Dr Simon Blakey MEng, PhD, PCHE, AMIMechE

Dr Simon Blakey

Department of Mechanical Engineering
Senior Lecturer

Contact details

University of Birmingham
B15 2TT

Dr Blakey is a Senior Lecturer in the Department of Mechanical Engineering at the University of Birmingham. Much of his research activity has focused on the technical suability of alternative fuels for aviation sector and the development of methods for the “fit for purpose” assessment of potential fuels and fuel compositions including combustion performance, with a particular focus on fuel system and fuel compatibility.

He has been involved in the following European fuels research programmes: AERONET II, ECATS, ALFABIRD, SWAFEA, and JETSCREEN as well as engine development programmes such as TECC-AE, International fuels research programmes on the development of synthetic fuels in particular the QSTP international consortium and the US Federal Aviation Authority led CLEEN and PARTNER programmes, and the UK national alternative fuels programme: OMEGA.

Simon is the on Alternative Fuels Working Group Leader within ECATS, a European Network of Excellence on Aviation and the Environment. He has successfully supervised 4 Doctoral students and currently supervises 4 PhD students He annually supervises around 10 Masters students completing their final year projects in his group. To date he has been involved in research grants from a number of different sources (Industrial funded, EU and Innovate UK), the value of these grants to the research group is £4.8M (£3.8M as principle investigator).


  • PhD (2004)
  • Post Graduate Certificate in Higher Education (2003)
  • MEng Mechanical Engineering with a Modern Language (German) (2000)


Simon studied at the University of Sheffield and the Technicshe Universität Dresden, Germany before completing his MEng in Mechanical Engineering in 1999. After periods working in the process industry and for Siemens KWU in Germany Simon went on to study for a PhD on Energy Utilisation within the hot dip galvanizing sector.

From 2004 until 2019, Simon worked at the University of Sheffield as a researcher and subsequently as a member of academic staff. He was heavily involved in the set up and running of the Low Carbon Combustion Centre in Sheffield, which includes the Rolls Royce Centre of Excellence in Fuels and Lubricants. Following his move to Birmingham University, Simon continues to work closely with Sheffield as a visiting academic.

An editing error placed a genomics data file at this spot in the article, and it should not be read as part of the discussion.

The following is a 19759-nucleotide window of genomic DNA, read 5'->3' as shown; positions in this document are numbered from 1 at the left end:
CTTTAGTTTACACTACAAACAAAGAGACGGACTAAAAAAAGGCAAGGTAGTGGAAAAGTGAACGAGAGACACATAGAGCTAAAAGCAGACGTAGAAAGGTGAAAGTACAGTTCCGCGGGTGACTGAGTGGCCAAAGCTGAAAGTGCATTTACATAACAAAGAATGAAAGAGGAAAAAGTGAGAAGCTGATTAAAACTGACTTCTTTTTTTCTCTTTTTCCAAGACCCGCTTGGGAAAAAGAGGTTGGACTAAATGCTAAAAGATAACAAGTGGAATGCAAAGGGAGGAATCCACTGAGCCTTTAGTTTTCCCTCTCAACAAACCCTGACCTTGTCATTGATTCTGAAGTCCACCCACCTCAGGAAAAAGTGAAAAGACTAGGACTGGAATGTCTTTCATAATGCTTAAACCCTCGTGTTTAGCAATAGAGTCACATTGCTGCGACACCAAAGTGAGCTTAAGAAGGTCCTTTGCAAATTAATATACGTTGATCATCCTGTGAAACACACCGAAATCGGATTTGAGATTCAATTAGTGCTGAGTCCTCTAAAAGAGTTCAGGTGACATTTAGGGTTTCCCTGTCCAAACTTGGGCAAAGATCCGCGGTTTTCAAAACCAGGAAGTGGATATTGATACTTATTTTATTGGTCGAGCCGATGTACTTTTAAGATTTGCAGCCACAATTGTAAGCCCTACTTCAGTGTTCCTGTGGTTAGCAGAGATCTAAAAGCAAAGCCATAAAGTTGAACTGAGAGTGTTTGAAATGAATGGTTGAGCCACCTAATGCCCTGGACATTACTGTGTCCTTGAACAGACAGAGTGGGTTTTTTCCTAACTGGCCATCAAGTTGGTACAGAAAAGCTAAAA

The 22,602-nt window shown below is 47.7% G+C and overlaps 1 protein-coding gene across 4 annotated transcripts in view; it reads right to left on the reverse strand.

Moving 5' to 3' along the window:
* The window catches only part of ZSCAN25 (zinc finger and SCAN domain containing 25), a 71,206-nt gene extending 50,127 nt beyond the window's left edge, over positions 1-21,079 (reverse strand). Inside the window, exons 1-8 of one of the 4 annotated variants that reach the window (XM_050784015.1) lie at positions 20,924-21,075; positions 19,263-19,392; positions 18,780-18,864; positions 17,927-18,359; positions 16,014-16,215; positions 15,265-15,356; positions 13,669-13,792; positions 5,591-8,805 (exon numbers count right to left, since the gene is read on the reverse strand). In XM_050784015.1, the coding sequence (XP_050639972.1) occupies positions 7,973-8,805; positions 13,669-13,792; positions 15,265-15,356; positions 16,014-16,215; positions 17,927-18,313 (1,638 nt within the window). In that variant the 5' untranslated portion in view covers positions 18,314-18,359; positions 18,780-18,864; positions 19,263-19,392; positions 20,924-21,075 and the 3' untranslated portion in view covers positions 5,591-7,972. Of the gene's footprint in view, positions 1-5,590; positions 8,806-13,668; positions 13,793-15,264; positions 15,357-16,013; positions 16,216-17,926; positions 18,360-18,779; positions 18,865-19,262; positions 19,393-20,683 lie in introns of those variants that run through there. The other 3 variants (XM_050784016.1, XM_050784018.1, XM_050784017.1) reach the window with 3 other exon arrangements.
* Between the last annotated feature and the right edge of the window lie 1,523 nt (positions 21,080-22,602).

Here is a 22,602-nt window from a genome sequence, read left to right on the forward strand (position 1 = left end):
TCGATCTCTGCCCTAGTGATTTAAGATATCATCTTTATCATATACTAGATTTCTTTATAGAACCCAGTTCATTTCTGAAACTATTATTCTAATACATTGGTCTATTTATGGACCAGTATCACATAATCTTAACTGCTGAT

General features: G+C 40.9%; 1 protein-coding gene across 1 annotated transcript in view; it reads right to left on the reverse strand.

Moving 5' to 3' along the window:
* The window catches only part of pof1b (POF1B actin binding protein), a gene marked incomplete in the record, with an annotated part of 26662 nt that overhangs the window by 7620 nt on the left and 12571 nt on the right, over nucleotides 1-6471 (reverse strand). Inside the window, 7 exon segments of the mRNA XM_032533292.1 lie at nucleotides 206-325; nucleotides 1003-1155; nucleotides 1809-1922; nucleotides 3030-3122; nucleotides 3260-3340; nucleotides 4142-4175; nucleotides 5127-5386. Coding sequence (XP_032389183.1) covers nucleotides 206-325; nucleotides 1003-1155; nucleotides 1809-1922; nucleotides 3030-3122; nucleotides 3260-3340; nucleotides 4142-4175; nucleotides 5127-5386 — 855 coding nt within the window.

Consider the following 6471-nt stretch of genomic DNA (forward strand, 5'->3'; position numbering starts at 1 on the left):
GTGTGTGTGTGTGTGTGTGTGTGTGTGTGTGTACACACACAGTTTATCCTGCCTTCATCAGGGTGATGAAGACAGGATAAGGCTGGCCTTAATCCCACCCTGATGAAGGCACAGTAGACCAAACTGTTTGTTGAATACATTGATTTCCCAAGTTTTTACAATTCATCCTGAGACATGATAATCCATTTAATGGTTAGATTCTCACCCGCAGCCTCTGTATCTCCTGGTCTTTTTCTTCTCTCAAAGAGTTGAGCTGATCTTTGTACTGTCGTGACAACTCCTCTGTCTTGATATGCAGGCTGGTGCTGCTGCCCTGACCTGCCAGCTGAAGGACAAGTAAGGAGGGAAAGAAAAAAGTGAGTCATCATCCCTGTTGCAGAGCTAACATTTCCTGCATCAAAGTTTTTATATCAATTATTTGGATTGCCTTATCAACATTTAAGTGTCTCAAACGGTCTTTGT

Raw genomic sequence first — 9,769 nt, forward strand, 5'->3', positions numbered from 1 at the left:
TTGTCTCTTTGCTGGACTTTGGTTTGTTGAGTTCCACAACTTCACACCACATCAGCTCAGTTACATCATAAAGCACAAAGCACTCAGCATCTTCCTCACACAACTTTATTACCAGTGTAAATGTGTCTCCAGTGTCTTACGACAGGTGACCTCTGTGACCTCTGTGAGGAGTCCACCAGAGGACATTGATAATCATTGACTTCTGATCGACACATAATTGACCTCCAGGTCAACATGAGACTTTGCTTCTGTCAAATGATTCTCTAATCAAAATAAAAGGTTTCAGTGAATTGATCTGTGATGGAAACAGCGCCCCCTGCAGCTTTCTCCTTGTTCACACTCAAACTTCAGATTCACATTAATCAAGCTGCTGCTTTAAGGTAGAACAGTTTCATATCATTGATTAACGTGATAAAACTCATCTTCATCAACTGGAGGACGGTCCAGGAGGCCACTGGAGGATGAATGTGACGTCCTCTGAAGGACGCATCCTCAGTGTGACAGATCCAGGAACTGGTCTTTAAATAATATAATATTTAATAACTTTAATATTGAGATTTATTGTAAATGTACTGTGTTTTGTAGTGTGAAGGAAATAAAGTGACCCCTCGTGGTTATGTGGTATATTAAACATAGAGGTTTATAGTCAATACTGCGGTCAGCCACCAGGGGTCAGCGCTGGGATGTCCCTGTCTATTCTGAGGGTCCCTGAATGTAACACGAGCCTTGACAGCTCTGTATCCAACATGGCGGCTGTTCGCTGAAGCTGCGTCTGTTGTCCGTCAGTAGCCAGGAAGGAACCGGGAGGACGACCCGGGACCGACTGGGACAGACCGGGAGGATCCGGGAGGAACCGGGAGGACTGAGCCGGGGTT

Simon maintains a portfolio of research in the areas of Energy Use and Efficiency with a specialisation in the performance of fuels for the Aviation sector. His work has a strong emphasis on the development of experimental methods which can then be used to develop robust empirical and fundamental models of systems, in a way that permits a deeper understanding of the phenomena underlying these processes.

Much of his research activity from 2004 – 2019 has been in the establishment of the Low Carbon Combustion Centre at the University of Sheffield, the Centre is an example of this emphasis in action in the research work across a range of sectors.

Aviation fuels

The relative growth of the aviation sector, coupled with concerns around the environmental impact and future security of fuels supply has caused a rapid development of alternative fuels for the aviation gas turbine community. During the 2000’s the focus was very much on demonstrating the technical suitability of novel fuel compositions, which is now demonstrated, and the discussion has moved on to environmental impact. Simon was fortunate enough to present his work in this area at an ICAO seminar in February 2017.

His strategy is to investigate the compositional effects of fuel on the specification and performance properties of the fuel with a view to building tools to predict the behaviour of any fuel from a knowledge of its chemistry alone. This has meant the development of proposals (H2020 proposals, FlexJET (co-ordinated by Chemical Engineering at Birmingham University), SWAFEA and JETSCREEN) to work in collaboration with other groups around the world on this common theme (SBRI, NJFP, FAA, ECATS). Within the LCCC, their specialisation has been very much on Particulate Matter emissions measurement systems, elastomer compatibility and thermal stability of aviation fuels.

Thermal stability

Much of his work from 2004 until the present has been focused on understanding the complex thermal, flow and chemical processes behind fuel thermal stability. This has required a focus on the development of range of experimental techniques, empirical models and more complete numerical models which has now culminated in the award of the FINCAP ClearSky2 and JETSCREEN H2020 grants.

His strategy is to develop models which can be scaled between the numerous experimental methods for the assessment of fuel behaviour. For this work, they have collaborated with Dr. Meijer in the Computational Chemistry Group and Dr. Mumtaz in the Additive Manufacturing Group at Sheffield University and internationally, IFP and ONERA in France and the USAF and Dayton University in the USA.

Process Industry Energy Efficiency

The process industries are a major emitter of CO2 but lack the investment in understanding and improving their energy efficiency common in larger scale sectors. Simon's research has led him to believe there are large efficiency gains to be made through the analysis of and redesign of heating processes within these plants and permit the development of heat transfer relationships in these more realistic and academically challenging environments. he has already demonstrated an impact in these areas with my PhD and three KTP awards with the Wedge Group Ltd in the West Midlands.

Other activities

Simon is a member of the Executive Board of ECATS, a European network of researchers interested in the environmental impact of aviation.


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